Further work is needed to characterize the skeletal benefit of these apparently adaptive mechanisms. However, the beneficial effects may not fully mitigate the harmful skeletal effects of low 25(OH)D and elevated PTH in older blacks. In NHANES III, there was a positive association of 25(OH)D with hip BMD in adults aged 50 and older (Fig. 2). This association, although perhaps modestly weaker in blacks than whites or Mexican Americans, was observed in all groups and plateaued at the high 25(OH)D level of 90-100 nmol/L (27). In a smaller study, low 25(OH)D and secondary hyperparathyroidism were associated with both reduced BMD and increased bone turnover in elderly blacks (28). In contrast, a recent 3-y randomized, double-blind, placebo-controlled study found that daily vitamin D supplementation at the level of 20 µg (800 IU) for the first 2 y and 50 µg (2000 IU) for the third and final year had no effect on bone loss, bone turnover, or serum PTH levels in postmenopausal (50- to 75-y-old) black women (29). Mean baseline 25(OH)D concentrations in placebo- and vitamin D-supplemented women were 43 and 48 nmol/L, respectively, but the lack of a vitamin D effect was observed even in the subset of women with lower baseline 25(OH)D. Women in both vitamin D and placebo groups were given calcium supplements to achieve total daily calcium intakes of 1200 to 1500 mg/d, and it is plausible that consumption of calcium may have inhibited formation of the active metabolite of vitamin D and suppressed bone turnover independent of vitamin D status. Actual calcium intakes of black women are only about 500-800 mg/d, and it is unknown whether vitamin D supplementation would be effective at these lower calcium intakes (29).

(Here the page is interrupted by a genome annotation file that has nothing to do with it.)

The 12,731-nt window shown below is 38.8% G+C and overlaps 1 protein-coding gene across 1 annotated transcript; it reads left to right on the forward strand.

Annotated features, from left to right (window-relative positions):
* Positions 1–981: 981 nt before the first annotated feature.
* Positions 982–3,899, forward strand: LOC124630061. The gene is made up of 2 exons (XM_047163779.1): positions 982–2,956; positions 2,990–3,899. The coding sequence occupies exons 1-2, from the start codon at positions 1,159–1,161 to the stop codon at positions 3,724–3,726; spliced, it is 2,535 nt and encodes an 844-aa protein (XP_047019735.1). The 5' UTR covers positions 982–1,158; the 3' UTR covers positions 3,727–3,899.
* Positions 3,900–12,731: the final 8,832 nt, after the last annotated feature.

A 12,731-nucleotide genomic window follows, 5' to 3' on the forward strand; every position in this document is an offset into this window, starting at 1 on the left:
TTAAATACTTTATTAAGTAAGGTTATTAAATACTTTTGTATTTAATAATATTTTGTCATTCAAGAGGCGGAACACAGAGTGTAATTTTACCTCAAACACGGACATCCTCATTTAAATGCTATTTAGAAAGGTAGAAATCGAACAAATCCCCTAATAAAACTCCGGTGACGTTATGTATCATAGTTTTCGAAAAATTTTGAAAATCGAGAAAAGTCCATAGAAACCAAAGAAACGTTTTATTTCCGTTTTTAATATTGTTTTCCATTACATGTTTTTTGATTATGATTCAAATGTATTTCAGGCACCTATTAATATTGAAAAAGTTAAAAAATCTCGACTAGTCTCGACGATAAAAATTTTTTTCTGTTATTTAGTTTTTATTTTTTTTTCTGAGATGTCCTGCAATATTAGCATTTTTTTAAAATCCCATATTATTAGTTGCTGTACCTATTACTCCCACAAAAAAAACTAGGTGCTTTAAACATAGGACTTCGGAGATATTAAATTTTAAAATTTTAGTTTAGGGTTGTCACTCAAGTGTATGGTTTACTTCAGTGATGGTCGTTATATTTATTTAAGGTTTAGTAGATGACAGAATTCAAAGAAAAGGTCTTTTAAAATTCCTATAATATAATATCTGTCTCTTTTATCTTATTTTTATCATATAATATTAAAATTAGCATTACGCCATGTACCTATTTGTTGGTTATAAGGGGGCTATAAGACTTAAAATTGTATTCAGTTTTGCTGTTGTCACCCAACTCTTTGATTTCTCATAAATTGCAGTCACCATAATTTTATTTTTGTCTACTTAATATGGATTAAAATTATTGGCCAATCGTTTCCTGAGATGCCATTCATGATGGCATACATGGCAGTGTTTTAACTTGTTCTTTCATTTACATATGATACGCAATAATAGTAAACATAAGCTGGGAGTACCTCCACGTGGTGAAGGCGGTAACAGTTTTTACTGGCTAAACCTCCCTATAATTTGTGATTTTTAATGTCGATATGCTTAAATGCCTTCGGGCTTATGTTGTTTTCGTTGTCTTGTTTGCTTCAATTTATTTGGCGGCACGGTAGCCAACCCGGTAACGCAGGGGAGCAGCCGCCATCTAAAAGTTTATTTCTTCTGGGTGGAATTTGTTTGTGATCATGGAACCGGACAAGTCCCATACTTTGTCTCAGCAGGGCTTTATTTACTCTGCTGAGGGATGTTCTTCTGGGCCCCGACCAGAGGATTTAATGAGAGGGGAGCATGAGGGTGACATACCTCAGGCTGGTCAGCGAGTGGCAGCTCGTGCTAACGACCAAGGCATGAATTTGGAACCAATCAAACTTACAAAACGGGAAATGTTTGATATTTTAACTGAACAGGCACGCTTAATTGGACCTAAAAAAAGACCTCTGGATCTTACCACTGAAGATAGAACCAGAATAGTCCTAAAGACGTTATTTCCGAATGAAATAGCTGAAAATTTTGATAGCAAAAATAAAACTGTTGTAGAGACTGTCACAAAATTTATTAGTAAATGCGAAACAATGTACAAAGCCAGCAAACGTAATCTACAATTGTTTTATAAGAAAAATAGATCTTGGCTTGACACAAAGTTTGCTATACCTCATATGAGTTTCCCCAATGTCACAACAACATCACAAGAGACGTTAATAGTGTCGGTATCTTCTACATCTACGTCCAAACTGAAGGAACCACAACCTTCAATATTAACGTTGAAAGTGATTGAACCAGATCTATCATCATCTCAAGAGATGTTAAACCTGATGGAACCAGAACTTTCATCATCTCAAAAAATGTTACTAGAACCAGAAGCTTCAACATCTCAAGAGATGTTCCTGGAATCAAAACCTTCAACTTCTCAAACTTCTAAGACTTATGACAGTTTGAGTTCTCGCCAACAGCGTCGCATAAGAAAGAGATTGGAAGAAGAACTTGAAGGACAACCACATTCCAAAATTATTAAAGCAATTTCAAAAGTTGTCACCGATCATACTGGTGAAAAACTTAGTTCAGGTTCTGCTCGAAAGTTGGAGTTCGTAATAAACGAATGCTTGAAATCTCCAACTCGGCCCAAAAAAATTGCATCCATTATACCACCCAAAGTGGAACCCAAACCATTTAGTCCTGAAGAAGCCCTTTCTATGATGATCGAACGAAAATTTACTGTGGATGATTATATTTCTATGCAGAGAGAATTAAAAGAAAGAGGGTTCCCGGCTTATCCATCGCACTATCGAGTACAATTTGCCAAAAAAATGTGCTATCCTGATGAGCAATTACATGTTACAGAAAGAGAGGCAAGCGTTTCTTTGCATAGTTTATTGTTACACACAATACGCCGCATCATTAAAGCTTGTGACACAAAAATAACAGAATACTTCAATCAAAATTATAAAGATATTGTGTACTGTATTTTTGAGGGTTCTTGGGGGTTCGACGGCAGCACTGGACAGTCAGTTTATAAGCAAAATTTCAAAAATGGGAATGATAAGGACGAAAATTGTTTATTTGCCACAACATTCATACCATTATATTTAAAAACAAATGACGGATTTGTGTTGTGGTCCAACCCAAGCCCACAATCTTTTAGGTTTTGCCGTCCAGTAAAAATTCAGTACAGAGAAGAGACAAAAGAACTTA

FIGURE 2 Regression plot of BMD by 25(OH)D level in older adults (>50 y). Circles represent whites, squares represent Mexican Americans, and triangles represent blacks. (Reproduced with permission from Ref. 27.)